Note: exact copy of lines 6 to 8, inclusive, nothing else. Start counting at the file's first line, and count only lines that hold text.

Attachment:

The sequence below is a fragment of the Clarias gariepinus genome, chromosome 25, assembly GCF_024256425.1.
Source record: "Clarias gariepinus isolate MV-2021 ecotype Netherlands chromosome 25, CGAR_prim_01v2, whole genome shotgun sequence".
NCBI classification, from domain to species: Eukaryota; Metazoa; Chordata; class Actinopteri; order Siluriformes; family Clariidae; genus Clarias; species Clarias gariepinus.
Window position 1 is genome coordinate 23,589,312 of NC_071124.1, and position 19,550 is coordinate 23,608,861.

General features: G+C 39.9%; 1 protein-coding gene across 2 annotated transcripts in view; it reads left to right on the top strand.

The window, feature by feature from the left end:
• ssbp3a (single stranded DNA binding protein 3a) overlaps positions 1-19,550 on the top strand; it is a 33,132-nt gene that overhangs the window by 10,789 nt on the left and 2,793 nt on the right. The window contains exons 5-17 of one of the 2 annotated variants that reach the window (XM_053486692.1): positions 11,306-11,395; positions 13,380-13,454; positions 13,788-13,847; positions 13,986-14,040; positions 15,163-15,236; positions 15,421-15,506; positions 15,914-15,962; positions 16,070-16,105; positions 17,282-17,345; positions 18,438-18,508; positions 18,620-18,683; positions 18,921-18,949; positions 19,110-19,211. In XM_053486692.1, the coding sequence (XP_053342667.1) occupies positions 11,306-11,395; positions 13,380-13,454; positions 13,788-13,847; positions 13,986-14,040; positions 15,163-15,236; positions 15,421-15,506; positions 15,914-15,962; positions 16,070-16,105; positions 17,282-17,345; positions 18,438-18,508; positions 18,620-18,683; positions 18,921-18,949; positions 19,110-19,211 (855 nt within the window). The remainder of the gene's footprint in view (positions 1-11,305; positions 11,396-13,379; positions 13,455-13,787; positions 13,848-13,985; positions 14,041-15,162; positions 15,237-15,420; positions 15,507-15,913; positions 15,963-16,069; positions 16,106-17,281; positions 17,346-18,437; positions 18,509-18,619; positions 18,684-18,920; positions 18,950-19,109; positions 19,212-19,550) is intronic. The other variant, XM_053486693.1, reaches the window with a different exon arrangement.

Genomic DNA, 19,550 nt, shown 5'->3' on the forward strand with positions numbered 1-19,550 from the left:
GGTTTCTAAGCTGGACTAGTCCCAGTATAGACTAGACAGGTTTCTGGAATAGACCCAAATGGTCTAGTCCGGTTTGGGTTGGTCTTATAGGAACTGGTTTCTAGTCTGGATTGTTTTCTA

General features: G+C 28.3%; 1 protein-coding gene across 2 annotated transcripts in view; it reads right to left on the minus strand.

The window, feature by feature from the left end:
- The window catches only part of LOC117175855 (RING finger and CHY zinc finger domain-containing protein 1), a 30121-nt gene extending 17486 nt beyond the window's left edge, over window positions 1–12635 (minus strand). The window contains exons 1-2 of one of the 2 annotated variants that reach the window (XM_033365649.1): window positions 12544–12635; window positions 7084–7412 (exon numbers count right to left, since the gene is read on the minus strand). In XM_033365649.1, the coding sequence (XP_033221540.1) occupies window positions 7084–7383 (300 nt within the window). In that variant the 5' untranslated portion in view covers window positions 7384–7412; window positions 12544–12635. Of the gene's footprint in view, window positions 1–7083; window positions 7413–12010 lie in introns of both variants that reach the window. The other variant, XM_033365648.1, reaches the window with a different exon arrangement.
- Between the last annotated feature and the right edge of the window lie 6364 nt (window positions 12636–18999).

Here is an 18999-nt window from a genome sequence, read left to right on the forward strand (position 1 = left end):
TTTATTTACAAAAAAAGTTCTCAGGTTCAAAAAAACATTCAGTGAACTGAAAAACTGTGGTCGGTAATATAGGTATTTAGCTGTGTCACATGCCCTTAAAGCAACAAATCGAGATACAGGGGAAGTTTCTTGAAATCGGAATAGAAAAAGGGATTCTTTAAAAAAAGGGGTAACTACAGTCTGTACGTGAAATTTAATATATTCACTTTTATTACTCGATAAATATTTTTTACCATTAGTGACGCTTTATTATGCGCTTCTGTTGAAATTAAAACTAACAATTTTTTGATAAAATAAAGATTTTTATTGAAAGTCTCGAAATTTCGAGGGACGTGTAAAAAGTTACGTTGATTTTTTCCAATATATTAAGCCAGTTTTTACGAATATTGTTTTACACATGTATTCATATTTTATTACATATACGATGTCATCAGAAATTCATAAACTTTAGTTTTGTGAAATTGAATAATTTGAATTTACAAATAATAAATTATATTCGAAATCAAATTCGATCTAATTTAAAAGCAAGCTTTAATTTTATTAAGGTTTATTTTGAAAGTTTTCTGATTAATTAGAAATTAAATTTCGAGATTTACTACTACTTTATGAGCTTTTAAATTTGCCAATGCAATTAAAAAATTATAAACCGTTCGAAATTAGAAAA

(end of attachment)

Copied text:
The window, feature by feature from the left end:
• ssbp3a (single stranded DNA binding protein 3a) overlaps positions 1-19,550 on the top strand; it is a 33,132-nt gene that overhangs the window by 10,789 nt on the left and 2,793 nt on the right. The window contains exons 5-17 of one of the 2 annotated variants that reach the window (XM_053486692.1): positions 11,306-11,395; positions 13,380-13,454; positions 13,788-13,847; positions 13,986-14,040; positions 15,163-15,236; positions 15,421-15,506; positions 15,914-15,962; positions 16,070-16,105; positions 17,282-17,345; positions 18,438-18,508; positions 18,620-18,683; positions 18,921-18,949; positions 19,110-19,211. In XM_053486692.1, the coding sequence (XP_053342667.1) occupies positions 11,306-11,395; positions 13,380-13,454; positions 13,788-13,847; positions 13,986-14,040; positions 15,163-15,236; positions 15,421-15,506; positions 15,914-15,962; positions 16,070-16,105; positions 17,282-17,345; positions 18,438-18,508; positions 18,620-18,683; positions 18,921-18,949; positions 19,110-19,211 (855 nt within the window). The remainder of the gene's footprint in view (positions 1-11,305; positions 11,396-13,379; positions 13,455-13,787; positions 13,848-13,985; positions 14,041-15,162; positions 15,237-15,420; positions 15,507-15,913; positions 15,963-16,069; positions 16,106-17,281; positions 17,346-18,437; positions 18,509-18,619; positions 18,684-18,920; positions 18,950-19,109; positions 19,212-19,550) is intronic. The other variant, XM_053486693.1, reaches the window with a different exon arrangement.

Genomic DNA, 19,550 nt, shown 5'->3' on the forward strand with positions numbered 1-19,550 from the left: